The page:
Film Critic

Cambridge-based film writer for The Digital Fix, Den of Geek and for my personal film review blog. Film and Philosophy graduate from the University of East Anglia.

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28 pirates of the caribbean salazar's revenge article

'Pirates of the Caribbean: Salazar's Revenge' - Review

Who’d have thought the real curse of the Black Pearl would be its cinematic namesake’s legacy as the only good Pirates of the Caribbean film. Yes, thirteen years and four sequels later, the lightning – or should that be ship – in a bottle effect of Gore Verbinski’s first high-seas blockbuster has yet to return. The franchise’s fatigue is keenly[...]

24 unforgettable 01 article

'Unforgettable' - Review

A review of 2014’s catastrophically retrograde The Other Woman in The Guardian bore the legend ‘Hollywood 1, Bechdel 0’. If we continue this analogy with regard to Denise Di Novi’s ridiculous new erotic thriller, not only has Bechdel lost the game, she’s mistaken the date of the match and is still at home, blissfully dozing in the solace[...]

10 fifty shades darker 02 article

'Fifty Shades Darker' - Review

I was lucky/unlucky (delete as appropriate) to experience the opening of Fifty Shades Darker twice. The first run was entirely silent due to a projectionist whom some might label neglectful, but upon second viewing would be forgiven as merciful. A dreary cover of The Scientist (I'm quite partial to Coldplay and [...]

08 resident evil the final chapter article

'Resident Evil: The Final Chapter' - Review

When I emerge from the cinema and note down my preliminary thoughts on a film, I usually divide the bullet points up into positives and negatives. However, with Resident Evil: The Final Chapter, I didn’t bother. Everything awful about this movie is simultaneously – through some warping of Newtonian[...]

06 hacksaw ridge article

'Hacksaw Ridge' - Review

With a debate concerning the ethics of punching Nazis currently circling the web, a film focussed on pacifism, in a time of war, could provide an accessible platform for discussion. However, fortunately and unfortunately, Hacksaw Ridge is a Mel Gibson film, and any stage set for moral or religious debate is swiftly blown to smithereens by[...]

30 warcraft article

'Warcraft' - Review (Blu-ray)

Director Duncan Jones’ obvious love for the video game source material makes Warcraft a visually arresting and surprisingly engaging adventure. Warlock Gul’dan (Daniel Wu) opens a portal from the dying orc world with dark magic known as ‘The Fel’. Chieftain Durotan (Toby Kebbell) becomes disenchanted with Gul’dan’s leadership[...]

44 sausage party article

'Sausage Party' - Review

Seth Rogen finally completes his journey from dispenser of wiener jokes into walking phallic symbol in this disgustingly inventive and unexpectedly relevant animated comedy. He stars as Frank, a sausage living amongst the other food products at Shopwell supermarket, all of whom believe that a wondrous life awaits [...]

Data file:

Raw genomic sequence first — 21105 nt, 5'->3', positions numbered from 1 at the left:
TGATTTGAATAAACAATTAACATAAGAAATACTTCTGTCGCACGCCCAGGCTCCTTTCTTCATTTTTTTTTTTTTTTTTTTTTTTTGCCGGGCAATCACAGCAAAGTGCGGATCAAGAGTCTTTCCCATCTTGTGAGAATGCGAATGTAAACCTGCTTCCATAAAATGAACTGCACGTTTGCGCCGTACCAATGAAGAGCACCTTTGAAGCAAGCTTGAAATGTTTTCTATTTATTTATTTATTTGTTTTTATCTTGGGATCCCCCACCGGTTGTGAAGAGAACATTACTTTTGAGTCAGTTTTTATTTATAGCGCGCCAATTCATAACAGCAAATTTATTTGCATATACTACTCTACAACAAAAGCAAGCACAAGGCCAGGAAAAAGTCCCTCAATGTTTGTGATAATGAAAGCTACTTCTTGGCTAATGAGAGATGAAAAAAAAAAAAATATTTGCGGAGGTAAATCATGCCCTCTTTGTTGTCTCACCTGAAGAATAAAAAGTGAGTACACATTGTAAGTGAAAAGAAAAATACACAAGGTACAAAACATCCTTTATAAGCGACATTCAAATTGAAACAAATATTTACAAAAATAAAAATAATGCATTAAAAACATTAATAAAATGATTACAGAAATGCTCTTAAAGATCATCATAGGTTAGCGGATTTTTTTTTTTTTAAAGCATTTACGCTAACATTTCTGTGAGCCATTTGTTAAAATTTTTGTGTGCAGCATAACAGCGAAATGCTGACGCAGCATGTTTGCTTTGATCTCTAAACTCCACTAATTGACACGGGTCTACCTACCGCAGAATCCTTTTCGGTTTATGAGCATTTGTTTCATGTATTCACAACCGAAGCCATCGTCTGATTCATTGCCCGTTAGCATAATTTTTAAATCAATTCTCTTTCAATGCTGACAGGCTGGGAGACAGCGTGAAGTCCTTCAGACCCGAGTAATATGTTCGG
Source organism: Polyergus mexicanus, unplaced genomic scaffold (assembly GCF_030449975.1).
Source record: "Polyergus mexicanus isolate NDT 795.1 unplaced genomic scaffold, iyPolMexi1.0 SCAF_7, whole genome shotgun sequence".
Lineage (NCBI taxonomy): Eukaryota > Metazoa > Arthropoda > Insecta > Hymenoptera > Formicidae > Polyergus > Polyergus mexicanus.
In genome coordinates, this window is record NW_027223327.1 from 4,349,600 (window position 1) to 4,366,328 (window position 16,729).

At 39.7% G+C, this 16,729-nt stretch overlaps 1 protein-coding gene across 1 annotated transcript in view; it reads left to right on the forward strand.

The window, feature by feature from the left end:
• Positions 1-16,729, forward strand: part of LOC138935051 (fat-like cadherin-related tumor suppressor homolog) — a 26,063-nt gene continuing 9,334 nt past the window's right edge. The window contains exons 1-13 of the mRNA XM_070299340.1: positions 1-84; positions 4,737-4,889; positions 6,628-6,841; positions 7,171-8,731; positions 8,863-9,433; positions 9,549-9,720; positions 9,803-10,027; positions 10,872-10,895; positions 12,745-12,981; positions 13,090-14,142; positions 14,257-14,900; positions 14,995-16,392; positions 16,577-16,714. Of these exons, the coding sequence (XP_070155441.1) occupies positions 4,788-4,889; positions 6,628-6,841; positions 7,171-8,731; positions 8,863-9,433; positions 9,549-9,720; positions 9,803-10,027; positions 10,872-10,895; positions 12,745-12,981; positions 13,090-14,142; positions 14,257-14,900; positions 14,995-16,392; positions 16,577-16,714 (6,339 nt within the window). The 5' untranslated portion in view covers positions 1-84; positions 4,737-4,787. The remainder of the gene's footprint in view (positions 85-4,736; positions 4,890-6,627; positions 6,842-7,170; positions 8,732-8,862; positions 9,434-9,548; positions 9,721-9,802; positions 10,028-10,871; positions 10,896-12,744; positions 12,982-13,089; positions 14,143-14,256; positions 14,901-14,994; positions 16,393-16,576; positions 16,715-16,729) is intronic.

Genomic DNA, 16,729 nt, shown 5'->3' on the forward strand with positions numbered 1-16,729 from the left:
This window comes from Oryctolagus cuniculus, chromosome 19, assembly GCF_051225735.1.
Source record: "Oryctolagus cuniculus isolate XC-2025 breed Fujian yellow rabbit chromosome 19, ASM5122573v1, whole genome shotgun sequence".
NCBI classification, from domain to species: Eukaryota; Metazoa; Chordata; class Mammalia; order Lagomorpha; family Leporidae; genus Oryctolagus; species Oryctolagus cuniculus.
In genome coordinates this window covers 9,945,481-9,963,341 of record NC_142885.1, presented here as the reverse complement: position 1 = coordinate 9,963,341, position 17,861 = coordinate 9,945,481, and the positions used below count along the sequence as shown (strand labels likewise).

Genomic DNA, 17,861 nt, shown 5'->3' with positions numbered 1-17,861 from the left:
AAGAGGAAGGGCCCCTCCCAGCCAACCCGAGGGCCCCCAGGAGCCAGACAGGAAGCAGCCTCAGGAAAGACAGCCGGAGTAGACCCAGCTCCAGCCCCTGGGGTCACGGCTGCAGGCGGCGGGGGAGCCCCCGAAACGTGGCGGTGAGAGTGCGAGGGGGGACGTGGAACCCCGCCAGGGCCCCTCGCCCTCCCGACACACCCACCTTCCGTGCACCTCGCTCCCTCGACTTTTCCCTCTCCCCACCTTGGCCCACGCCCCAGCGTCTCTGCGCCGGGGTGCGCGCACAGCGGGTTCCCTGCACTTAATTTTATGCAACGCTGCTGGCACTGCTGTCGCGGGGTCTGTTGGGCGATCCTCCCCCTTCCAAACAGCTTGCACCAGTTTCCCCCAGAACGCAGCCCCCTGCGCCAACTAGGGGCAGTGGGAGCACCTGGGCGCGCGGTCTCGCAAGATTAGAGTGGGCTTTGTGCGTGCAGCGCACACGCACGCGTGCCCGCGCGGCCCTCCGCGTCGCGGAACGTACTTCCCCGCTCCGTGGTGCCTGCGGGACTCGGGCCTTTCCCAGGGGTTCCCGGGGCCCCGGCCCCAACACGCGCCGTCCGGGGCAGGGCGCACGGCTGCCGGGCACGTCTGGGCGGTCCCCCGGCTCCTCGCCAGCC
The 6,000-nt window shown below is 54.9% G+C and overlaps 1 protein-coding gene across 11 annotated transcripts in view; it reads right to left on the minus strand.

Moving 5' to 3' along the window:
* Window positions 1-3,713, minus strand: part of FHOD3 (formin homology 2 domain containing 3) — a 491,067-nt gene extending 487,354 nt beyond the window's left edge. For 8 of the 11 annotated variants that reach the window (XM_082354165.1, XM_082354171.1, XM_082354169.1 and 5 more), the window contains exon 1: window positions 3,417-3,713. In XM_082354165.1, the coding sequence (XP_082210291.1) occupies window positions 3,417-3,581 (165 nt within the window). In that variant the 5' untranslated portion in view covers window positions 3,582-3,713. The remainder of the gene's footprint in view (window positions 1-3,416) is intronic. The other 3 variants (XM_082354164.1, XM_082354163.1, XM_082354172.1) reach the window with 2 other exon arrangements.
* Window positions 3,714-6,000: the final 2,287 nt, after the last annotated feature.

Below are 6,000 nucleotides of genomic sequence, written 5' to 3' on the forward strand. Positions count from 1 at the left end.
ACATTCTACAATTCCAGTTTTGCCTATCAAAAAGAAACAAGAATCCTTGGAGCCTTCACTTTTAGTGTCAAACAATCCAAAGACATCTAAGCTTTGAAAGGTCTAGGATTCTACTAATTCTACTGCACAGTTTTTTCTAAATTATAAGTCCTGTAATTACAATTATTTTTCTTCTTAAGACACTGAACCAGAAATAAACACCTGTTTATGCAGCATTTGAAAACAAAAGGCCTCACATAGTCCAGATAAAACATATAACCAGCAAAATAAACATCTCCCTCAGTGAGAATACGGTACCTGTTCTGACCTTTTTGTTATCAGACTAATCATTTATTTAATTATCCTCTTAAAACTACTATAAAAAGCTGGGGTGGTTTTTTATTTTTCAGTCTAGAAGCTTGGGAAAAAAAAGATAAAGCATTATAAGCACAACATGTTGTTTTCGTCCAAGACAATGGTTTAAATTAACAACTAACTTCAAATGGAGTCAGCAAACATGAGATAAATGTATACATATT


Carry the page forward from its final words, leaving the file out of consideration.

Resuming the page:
34 gods of egypt article

'Gods of Egypt' - Review

'Visionary’ director Alex Proyas brings us his very own Jupiter Ascending in the form of this awfully extravagant and extravagantly awful fantasy epic. Nikolaj Coster-Waldau and Gerard Butler star as warring deities, Horus and Set. When Set usurps the throne, banishes Horus and makes slaves of a suspiciously white[...]

23 captain america civil war article

'Captain America: Civil War' - Review

Perhaps catching onto audiences’ rapid wearying of the interchangeable city-crusher finales slotted into avenging adventures past, the makers of Captain America: Civil War warp this ire into the central plot motivation for the opening salvo to phase three of the Marvel cinematic universe.[...]

16 eddie the eagle article

'Eddie the Eagle' - Review

Dexter Fletcher directs Taron Egerton as Michael ‘Eddie’ Edwards in this wobbly but wily underdog biopic so steeped in 1970s/80s British nostalgia it may as well be titled Straight Outta Trumpton. We follow Eddie on a slums-to-slopes journey as – undeterred by the dissuasions of his father – he strives to accomplish his dream[...]

14 london has fallen article

'London Has Fallen' - Review

Gerard Butler reprises his role as T-bone steak on legs, Mike Banning, in this concrete-headed sequel to 2013’s breakout hit Olympus Has Fallen. Banning and President Asher (Aaron Eckhart) arrive in London for the Prime Minister’s funeral when a massive terrorist plot to assassinate the[...]

05 dirty grandpa article

'Dirty Grandpa' - Review

Robert De Niro crouches over a casket. Gazing forlornly into nothingness, his eyes are wet with tears and mournful music fills the air. Saying a wistful goodbye to his once cherished career, perhaps? You’d be forgiven for thinking so, but to expect such biting self-awareness is a tad generous to writers who begin Dirty[...]

508 article

'Joy' - Review

Here’s a once intriguing, often frustrating and occasionally enchanting offering from award season’s favourite director, David O. Russell. Joy claims to be ‘inspired by the stories of many women’, but is effectively a loose biographical drama of self-made millionaire Joy Mangano, who built her Miracle Mop design into a[...]

62 steve jobs article

'Steve Jobs' - Review

Michael ‘He’s so hot right now’ Fassbender takes centre stage in Danny Boyle’s wildly wordy adaptation of Walter Isaacson’s eponymous book. We follow Jobs in the build-up to three iconic product launches: the Macintosh in 1984 (featuring Ridley Scott’s historic commercial), the NeXTcube in 1988 and finally the iMac[...]

508 article

'Paranormal Activity: The Ghost Dimension' - Review

Found-footage anthology Paranormal Activity holds a weirdly significant place in my cinematic history: Paranormal Activity 3 was the first horror film I ever watched in a cinema, and Paranormal Activity: The Marked Ones was[...]